When you think about it [and] what that bill is saying, the album is Big’s answer to the Crime Bill. You’re talking about it from DC; Big is talking about it from ground zero. Once I listened to that album with that piece of historical context, an all-time great album becomes even more so. I figured if I could do that with different points in his life throughout the book it would differentiate it.
IS: What does Big’s life look like if crack never hits?
JT: If crack never hits, he never hustles and goes to North Carolina. There’s a parallel universe where Big goes to school and becomes an accountant and is the funniest accountant of all time. I could see Big as a character in The Office because of his humor, he’d fit in perfectly. He would’ve figured out something and would’ve been successful at whatever he put his mind to.
IS: What does Big’s career look like if he was born 10 years later?
JT: With that natural knack for storytelling, he’d always be successful. He might not meet Donald Harrison, who was the jazz player in his neighborhood who taught him the ins and outs of making music.
IS: What’s his career look like if he never passed?
JT: I always had this game with Rob Markman of “what if Big jumps on that flight to London instead of staying in LA to go to the party?” The shooting never happens, Life After Death goes on to become the success that it was, but what if he actually got to go on tour for that album? What if he had just survived years later? Like, what does Big sound like on Neptunes production or early Kanye production? His flow was so vivid, it was like a chameleon, so he could rhyme in any pocket. I think if Big survives, he has a career somewhat parallel to Jay-Z in terms of out-of-studio endeavors and aspirations.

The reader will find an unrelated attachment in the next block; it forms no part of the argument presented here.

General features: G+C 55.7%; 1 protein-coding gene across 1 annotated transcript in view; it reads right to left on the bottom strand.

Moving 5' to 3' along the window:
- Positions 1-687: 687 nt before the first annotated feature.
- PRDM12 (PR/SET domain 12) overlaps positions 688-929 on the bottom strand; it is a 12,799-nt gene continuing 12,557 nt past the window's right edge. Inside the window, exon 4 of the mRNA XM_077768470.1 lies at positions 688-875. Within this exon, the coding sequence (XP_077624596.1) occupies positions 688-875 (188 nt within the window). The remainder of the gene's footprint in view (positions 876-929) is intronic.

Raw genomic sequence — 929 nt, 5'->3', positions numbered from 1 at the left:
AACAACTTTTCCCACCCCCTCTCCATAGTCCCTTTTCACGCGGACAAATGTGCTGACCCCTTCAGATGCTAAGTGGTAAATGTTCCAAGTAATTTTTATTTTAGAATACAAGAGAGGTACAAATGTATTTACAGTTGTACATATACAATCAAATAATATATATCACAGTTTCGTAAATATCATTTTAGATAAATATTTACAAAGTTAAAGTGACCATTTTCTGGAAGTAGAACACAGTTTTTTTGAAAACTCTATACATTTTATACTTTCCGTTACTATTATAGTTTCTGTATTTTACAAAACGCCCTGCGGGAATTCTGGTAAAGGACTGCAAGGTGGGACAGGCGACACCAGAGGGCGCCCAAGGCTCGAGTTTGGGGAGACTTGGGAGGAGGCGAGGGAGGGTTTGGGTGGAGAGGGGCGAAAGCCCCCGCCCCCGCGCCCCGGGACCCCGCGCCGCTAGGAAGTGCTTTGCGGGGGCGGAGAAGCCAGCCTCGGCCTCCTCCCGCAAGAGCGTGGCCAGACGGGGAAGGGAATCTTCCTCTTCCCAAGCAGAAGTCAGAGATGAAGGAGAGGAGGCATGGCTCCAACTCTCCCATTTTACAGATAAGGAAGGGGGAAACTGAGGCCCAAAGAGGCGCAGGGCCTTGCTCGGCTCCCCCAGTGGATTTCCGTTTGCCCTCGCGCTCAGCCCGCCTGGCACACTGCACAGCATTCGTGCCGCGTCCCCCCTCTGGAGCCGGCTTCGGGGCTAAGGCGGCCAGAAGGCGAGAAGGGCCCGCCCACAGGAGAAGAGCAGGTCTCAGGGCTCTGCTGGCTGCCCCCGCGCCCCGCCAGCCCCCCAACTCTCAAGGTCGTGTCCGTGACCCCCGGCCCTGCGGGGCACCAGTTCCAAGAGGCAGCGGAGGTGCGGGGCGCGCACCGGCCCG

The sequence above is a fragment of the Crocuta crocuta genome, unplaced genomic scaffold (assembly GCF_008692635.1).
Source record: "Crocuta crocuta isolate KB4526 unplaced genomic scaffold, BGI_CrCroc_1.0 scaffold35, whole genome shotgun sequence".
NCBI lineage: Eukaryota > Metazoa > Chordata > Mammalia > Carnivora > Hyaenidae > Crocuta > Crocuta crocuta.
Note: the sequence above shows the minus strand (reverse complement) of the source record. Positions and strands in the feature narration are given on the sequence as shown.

I think he’d still be rapping, but maybe not full-time. A Biggie verse in 2022 would be worth his weight in gold. I could see him recording with Drake and Kendrick. I think as an old head he’d be reminiscent of what Allen Iverson is in basketball: willing to show love to anybody who shows him love. He’d still be around, he’d still be making music. It would’ve been cool to hear Big on Pusha T’s album.
IS: With that said, what does The Commission album look like had it happened?
JT: That would be the biggest joint album I could ever envision. They would’ve had DJ Clark Kent, The Neptunes, Dame Grease, and so many people. A Big and Jay album in ’97? That would’ve shaken hip-hop to its core. They were genuine friends outside of the booth because The Commission would’ve been a moment. It’d still be cool to hear them on an album even as 50-year-old men.
IS: Any last words for Boardroom Book Club?
JT: If you’ve read the book, thank you so much. If you haven’t read it, I implore you to read it because it’d make my grandma happy and I like making her happy. I thank you all from the bottom of my heart, for real.
It Was All a Dream: Biggie and the World That Made Him by Justin Tinsley is available now from Abrams Press wherever books are sold.